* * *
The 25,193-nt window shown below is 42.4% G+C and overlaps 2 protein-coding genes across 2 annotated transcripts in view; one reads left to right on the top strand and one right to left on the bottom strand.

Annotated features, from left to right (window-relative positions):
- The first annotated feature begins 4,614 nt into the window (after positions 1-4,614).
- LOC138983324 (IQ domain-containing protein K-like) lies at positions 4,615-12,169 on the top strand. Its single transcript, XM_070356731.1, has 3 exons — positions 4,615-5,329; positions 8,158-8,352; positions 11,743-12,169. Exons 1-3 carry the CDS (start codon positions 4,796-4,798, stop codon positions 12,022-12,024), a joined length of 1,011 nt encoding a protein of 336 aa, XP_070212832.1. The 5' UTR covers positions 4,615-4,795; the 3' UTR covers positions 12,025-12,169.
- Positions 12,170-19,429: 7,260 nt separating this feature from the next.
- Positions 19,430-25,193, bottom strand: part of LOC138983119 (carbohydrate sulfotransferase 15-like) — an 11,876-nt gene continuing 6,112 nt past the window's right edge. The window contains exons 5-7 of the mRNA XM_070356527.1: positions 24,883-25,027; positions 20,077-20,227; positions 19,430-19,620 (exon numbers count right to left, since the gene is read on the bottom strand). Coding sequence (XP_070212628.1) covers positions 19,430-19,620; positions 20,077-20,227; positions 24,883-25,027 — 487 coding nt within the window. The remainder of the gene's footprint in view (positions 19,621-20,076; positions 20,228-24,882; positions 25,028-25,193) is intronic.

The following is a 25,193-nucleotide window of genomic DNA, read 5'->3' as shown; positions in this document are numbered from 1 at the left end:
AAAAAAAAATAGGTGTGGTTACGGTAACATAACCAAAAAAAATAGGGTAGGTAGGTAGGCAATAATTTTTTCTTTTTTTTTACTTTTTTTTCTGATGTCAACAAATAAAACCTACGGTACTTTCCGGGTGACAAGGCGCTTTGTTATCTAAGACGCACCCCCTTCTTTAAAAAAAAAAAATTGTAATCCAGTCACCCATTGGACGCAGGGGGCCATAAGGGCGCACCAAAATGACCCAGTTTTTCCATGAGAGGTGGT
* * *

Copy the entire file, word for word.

The 25,193-nt window shown below is 42.4% G+C and overlaps 2 protein-coding genes across 2 annotated transcripts in view; one reads left to right on the top strand and one right to left on the bottom strand.

Annotated features, from left to right (window-relative positions):
- The first annotated feature begins 4,614 nt into the window (after positions 1-4,614).
- LOC138983324 (IQ domain-containing protein K-like) lies at positions 4,615-12,169 on the top strand. Its single transcript, XM_070356731.1, has 3 exons — positions 4,615-5,329; positions 8,158-8,352; positions 11,743-12,169. Exons 1-3 carry the CDS (start codon positions 4,796-4,798, stop codon positions 12,022-12,024), a joined length of 1,011 nt encoding a protein of 336 aa, XP_070212832.1. The 5' UTR covers positions 4,615-4,795; the 3' UTR covers positions 12,025-12,169.
- Positions 12,170-19,429: 7,260 nt separating this feature from the next.
- Positions 19,430-25,193, bottom strand: part of LOC138983119 (carbohydrate sulfotransferase 15-like) — an 11,876-nt gene continuing 6,112 nt past the window's right edge. The window contains exons 5-7 of the mRNA XM_070356527.1: positions 24,883-25,027; positions 20,077-20,227; positions 19,430-19,620 (exon numbers count right to left, since the gene is read on the bottom strand). Coding sequence (XP_070212628.1) covers positions 19,430-19,620; positions 20,077-20,227; positions 24,883-25,027 — 487 coding nt within the window. The remainder of the gene's footprint in view (positions 19,621-20,076; positions 20,228-24,882; positions 25,028-25,193) is intronic.

The following is a 25,193-nucleotide window of genomic DNA, read 5'->3' as shown; positions in this document are numbered from 1 at the left end:
AAAAAAAAATAGGTGTGGTTACGGTAACATAACCAAAAAAAATAGGGTAGGTAGGTAGGCAATAATTTTTTCTTTTTTTTTACTTTTTTTTCTGATGTCAACAAATAAAACCTACGGTACTTTCCGGGTGACAAGGCGCTTTGTTATCTAAGACGCACCCCCTTCTTTAAAAAAAAAAAATTGTAATCCAGTCACCCATTGGACGCAGGGGGCCATAAGGGCGCACCAAAATGACCCAGTTTTTCCATGAGAGGTGGT